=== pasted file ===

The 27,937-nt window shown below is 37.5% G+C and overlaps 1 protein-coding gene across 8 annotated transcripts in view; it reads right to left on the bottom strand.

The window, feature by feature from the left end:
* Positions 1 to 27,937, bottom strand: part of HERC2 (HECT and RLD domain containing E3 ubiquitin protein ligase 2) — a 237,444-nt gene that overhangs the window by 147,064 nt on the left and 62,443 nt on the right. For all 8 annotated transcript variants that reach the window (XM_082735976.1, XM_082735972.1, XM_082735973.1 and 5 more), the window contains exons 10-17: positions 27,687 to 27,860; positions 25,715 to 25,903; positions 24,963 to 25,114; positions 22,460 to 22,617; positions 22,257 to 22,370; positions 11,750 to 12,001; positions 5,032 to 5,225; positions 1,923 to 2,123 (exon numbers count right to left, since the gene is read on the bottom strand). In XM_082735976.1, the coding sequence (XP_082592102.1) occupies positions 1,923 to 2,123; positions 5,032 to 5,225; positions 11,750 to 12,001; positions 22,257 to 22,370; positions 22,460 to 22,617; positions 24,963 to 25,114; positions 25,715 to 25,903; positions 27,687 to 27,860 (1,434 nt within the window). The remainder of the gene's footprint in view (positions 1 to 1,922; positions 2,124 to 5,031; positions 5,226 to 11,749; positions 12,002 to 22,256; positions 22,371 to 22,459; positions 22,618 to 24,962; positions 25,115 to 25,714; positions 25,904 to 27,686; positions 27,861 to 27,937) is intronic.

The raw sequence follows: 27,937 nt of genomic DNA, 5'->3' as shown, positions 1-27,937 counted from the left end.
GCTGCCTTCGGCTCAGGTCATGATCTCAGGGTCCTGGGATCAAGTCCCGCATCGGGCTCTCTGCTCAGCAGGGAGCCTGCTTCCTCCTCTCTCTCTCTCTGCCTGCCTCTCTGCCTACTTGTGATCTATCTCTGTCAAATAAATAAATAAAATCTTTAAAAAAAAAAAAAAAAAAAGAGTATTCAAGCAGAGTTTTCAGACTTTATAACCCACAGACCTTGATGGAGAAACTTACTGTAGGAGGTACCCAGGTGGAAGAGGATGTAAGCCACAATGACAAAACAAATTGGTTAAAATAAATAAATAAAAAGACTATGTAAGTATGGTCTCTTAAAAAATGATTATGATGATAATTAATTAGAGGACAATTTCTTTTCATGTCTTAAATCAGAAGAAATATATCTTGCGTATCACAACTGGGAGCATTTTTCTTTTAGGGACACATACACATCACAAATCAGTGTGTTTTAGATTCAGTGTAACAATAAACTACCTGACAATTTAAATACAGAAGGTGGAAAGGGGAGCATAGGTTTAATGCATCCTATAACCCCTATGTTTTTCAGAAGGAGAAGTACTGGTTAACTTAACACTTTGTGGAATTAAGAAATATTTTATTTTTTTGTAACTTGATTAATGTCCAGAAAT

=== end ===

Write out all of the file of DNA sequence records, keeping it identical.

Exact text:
The 27,937-nt window shown below is 37.5% G+C and overlaps 1 protein-coding gene across 8 annotated transcripts in view; it reads right to left on the bottom strand.

The window, feature by feature from the left end:
* Positions 1 to 27,937, bottom strand: part of HERC2 (HECT and RLD domain containing E3 ubiquitin protein ligase 2) — a 237,444-nt gene that overhangs the window by 147,064 nt on the left and 62,443 nt on the right. For all 8 annotated transcript variants that reach the window (XM_082735976.1, XM_082735972.1, XM_082735973.1 and 5 more), the window contains exons 10-17: positions 27,687 to 27,860; positions 25,715 to 25,903; positions 24,963 to 25,114; positions 22,460 to 22,617; positions 22,257 to 22,370; positions 11,750 to 12,001; positions 5,032 to 5,225; positions 1,923 to 2,123 (exon numbers count right to left, since the gene is read on the bottom strand). In XM_082735976.1, the coding sequence (XP_082592102.1) occupies positions 1,923 to 2,123; positions 5,032 to 5,225; positions 11,750 to 12,001; positions 22,257 to 22,370; positions 22,460 to 22,617; positions 24,963 to 25,114; positions 25,715 to 25,903; positions 27,687 to 27,860 (1,434 nt within the window). The remainder of the gene's footprint in view (positions 1 to 1,922; positions 2,124 to 5,031; positions 5,226 to 11,749; positions 12,002 to 22,256; positions 22,371 to 22,459; positions 22,618 to 24,962; positions 25,115 to 25,714; positions 25,904 to 27,686; positions 27,861 to 27,937) is intronic.

The raw sequence follows: 27,937 nt of genomic DNA, 5'->3' as shown, positions 1-27,937 counted from the left end.
GCTGCCTTCGGCTCAGGTCATGATCTCAGGGTCCTGGGATCAAGTCCCGCATCGGGCTCTCTGCTCAGCAGGGAGCCTGCTTCCTCCTCTCTCTCTCTCTGCCTGCCTCTCTGCCTACTTGTGATCTATCTCTGTCAAATAAATAAATAAAATCTTTAAAAAAAAAAAAAAAAAAAGAGTATTCAAGCAGAGTTTTCAGACTTTATAACCCACAGACCTTGATGGAGAAACTTACTGTAGGAGGTACCCAGGTGGAAGAGGATGTAAGCCACAATGACAAAACAAATTGGTTAAAATAAATAAATAAAAAGACTATGTAAGTATGGTCTCTTAAAAAATGATTATGATGATAATTAATTAGAGGACAATTTCTTTTCATGTCTTAAATCAGAAGAAATATATCTTGCGTATCACAACTGGGAGCATTTTTCTTTTAGGGACACATACACATCACAAATCAGTGTGTTTTAGATTCAGTGTAACAATAAACTACCTGACAATTTAAATACAGAAGGTGGAAAGGGGAGCATAGGTTTAATGCATCCTATAACCCCTATGTTTTTCAGAAGGAGAAGTACTGGTTAACTTAACACTTTGTGGAATTAAGAAATATTTTATTTTTTTGTAACTTGATTAATGTCCAGAAAT